The real state of endodontic instrumentation

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The real state of endodontic instrumentation

Radiograph of a maxillary molar instrumented with a relieved reamer. (DTI/Photo Dr. Barry Lee Musikant)
Barry Lee Musikant, USA

Barry Lee Musikant, USA

Wed. 13 February 2013


While the quality of endodontic instrumentation and obturation are generally based on our final mesio-distal X-rays, we must not believe for a moment that such an X-ray is necessarily a predictable or even accurate reflection of a job well done even when the results look excellent. I say this today because research over the past several years has clearly established that canals are often quite oval, deviating significantly from the conical shapes we most often associate with thorough instrumentation and obturation (Figs. 1,2).

In this regard, the inadequacy of rotary NiTi in shaping such canal configurations is established by a plethora of research articles.1,2 The use of rotary NiTi aggravates incomplete shaping by its need to stay centered at all times within the canal. It takes little imagination to realize that an instrumentation system that requires constant centering lest it be more prone to separation, is not going to cleanse what are often the buccal and lingual extensions of highly oval canals.1,2 To further compound inadequate debridement, single instrument NiTi instrumentation systems have been introduced that have also been clearly shown via micro CT scans to miss removing more than 50 percent of the tissue in the canals (Fig. 3).

Knowing that NiTi instruments of greater tip size and taper are more prone to separation, rotary NiTi and to a lesser extent asymmetric NiTi reciprocation creates an incentive in the dentist to prepare canals conservatively with an increased incidence of debris left behind. Recent research has now demonstrated an increased occurrence of dentinal micro-fractures when the canal walls are exposed to NiTi instruments generating full arcs of motion.3–6 It should also be noted at this time that both hand instrumentation and engine-generated movement not resulting in full arcs of motion are not associated with the development of micro-fractures.

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In short, 20 plus years after the introduction of rotary NiTi and its close cousin asymmetric reciprocation, we are becoming more aware of the limitations imposed by these systems including modification of technique to prevent separation, non-deviation from centered canal preparations leaving debris in the wider extensions of oval canals to again prevent separation, the understanding that NiTi instruments of increasing tip size and taper are not only more prone to breakage, but are more likely to create dentinal micro-fractures.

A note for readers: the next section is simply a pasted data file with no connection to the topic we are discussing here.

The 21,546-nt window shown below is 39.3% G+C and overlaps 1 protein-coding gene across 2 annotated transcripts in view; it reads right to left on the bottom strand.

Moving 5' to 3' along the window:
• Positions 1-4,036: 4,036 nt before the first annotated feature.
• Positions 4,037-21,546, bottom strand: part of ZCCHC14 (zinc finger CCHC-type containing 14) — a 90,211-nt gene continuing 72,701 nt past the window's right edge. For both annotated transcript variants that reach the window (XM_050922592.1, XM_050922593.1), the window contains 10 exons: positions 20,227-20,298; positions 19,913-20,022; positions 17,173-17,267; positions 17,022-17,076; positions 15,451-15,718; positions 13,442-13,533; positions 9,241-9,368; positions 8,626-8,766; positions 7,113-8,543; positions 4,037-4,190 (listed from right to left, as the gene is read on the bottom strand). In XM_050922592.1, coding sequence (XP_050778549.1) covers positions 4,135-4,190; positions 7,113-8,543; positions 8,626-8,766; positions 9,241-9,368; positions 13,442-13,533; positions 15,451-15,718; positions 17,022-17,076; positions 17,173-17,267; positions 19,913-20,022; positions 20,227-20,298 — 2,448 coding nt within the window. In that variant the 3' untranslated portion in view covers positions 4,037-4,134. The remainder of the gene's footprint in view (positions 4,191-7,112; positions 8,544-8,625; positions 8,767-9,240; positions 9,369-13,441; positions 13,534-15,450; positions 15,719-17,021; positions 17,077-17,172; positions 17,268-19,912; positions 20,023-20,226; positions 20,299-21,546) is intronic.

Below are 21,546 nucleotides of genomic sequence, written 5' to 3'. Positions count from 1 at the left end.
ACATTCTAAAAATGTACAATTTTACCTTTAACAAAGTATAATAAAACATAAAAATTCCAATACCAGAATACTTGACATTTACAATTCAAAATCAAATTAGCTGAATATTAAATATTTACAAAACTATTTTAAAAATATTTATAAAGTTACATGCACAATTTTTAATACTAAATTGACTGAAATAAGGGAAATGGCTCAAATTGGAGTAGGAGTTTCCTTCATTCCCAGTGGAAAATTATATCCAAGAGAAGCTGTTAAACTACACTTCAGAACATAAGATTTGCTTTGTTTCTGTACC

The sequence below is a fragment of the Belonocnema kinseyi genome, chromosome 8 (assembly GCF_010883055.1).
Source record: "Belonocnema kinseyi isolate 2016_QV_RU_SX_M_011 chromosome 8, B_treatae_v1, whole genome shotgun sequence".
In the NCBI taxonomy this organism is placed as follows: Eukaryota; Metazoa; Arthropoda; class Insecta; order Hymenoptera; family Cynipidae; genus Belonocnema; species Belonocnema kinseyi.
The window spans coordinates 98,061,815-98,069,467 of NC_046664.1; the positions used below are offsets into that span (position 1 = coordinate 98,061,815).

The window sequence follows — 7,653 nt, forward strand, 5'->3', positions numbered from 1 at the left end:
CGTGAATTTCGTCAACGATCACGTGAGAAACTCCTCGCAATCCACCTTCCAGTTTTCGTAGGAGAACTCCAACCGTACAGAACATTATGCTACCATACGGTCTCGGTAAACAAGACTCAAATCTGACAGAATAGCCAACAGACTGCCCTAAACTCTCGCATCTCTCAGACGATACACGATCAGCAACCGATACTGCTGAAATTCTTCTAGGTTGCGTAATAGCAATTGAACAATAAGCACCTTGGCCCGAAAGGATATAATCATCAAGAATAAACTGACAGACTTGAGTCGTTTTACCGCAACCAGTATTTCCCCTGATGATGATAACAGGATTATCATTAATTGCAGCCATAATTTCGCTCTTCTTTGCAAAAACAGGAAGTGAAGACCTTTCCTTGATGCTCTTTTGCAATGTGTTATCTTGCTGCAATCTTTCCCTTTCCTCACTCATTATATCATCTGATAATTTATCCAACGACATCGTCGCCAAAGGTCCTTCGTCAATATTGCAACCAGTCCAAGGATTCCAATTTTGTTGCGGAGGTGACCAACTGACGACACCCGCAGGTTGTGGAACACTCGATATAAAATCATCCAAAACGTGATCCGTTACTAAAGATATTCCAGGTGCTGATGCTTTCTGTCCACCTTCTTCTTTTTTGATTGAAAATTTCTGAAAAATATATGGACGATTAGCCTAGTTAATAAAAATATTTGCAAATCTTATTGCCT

Given the aggressive marketing of these instruments and their universal adoption by our dental educational institutes, it is imperative that we understand what these instruments cannot predictably and safely do and what alternatives exist that can produce a safer and more thorough result. The research has clearly established that apical canal preparations must be to at least a 30 and preferably a 35 to provide sufficient space for effective irrigation. Given the insecurities of the present NiTi systems such apical preparations will be a rarity particularly in curved canals of molars.

The first improvement in instrumentation must be the elimination of instrument breakage as a source of concern. If breakage can be eliminated, the challenges to the dentist doing endodontics is now limited to negotiating and widening the canal without distortion, a far easier task when separation is no longer a worry.

It’s one thing to talk about the benefits of non-separation, but exactly how is this accomplished when it is common wisdom that breakage is something that anyone doing endodontics must contend with? The fact is that if the movement of the instruments are limited to a tight arc of motion manually and do not exceed a 30-degree arc of motion when engine-generated, the elastic limit of the instruments will not be exceeded and the instruments will remain intact. The twin factors that lead to the separation of NiTi instruments are torsional stress and cyclic fatigue, both generated by high degrees of rotation. Substitute 30-degree reciprocation for full arcs of rotation and the instruments will remain intact even when used at 3,000–4,000 cycles per minute.

The consequences of no longer needing to be concerned about instrument separation are several:

  • The earliest instruments can be used aggressively against all the walls of the canals including the thin isthmuses that may be present either between canals or the extensions of oval canals.
  • The instruments can be used several times until they become dulled. They need not be replaced after one use because the downside to over usage is dullness not breakage, a fact that relieves a good deal of gastric distress while dramatically reducing the cost.
  • The canals are widened to a minimum of 35 in accordance with the research that shows how such preparations correlate to superior irrigation.